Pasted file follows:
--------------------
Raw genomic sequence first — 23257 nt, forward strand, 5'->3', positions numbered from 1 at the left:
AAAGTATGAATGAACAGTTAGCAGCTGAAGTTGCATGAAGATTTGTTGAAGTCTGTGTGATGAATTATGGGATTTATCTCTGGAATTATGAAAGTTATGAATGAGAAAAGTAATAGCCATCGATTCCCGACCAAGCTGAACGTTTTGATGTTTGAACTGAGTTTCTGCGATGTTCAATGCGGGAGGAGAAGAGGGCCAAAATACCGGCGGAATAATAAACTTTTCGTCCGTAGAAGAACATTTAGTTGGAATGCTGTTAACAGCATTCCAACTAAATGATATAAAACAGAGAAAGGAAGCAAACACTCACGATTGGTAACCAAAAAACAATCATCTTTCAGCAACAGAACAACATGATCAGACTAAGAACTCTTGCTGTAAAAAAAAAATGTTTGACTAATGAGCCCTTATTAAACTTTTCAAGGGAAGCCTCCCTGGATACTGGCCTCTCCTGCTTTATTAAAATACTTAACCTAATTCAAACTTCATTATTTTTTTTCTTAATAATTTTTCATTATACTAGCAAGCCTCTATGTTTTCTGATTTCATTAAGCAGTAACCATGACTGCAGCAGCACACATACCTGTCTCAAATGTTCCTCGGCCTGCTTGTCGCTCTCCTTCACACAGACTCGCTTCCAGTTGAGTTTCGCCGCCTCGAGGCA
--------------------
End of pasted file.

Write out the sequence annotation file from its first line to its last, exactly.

Raw genomic sequence first — 23257 nt, forward strand, 5'->3', positions numbered from 1 at the left:
AAAGTATGAATGAACAGTTAGCAGCTGAAGTTGCATGAAGATTTGTTGAAGTCTGTGTGATGAATTATGGGATTTATCTCTGGAATTATGAAAGTTATGAATGAGAAAAGTAATAGCCATCGATTCCCGACCAAGCTGAACGTTTTGATGTTTGAACTGAGTTTCTGCGATGTTCAATGCGGGAGGAGAAGAGGGCCAAAATACCGGCGGAATAATAAACTTTTCGTCCGTAGAAGAACATTTAGTTGGAATGCTGTTAACAGCATTCCAACTAAATGATATAAAACAGAGAAAGGAAGCAAACACTCACGATTGGTAACCAAAAAACAATCATCTTTCAGCAACAGAACAACATGATCAGACTAAGAACTCTTGCTGTAAAAAAAAAATGTTTGACTAATGAGCCCTTATTAAACTTTTCAAGGGAAGCCTCCCTGGATACTGGCCTCTCCTGCTTTATTAAAATACTTAACCTAATTCAAACTTCATTATTTTTTTTCTTAATAATTTTTCATTATACTAGCAAGCCTCTATGTTTTCTGATTTCATTAAGCAGTAACCATGACTGCAGCAGCACACATACCTGTCTCAAATGTTCCTCGGCCTGCTTGTCGCTCTCCTTCACACAGACTCGCTTCCAGTTGAGTTTCGCCGCCTCGAGGCA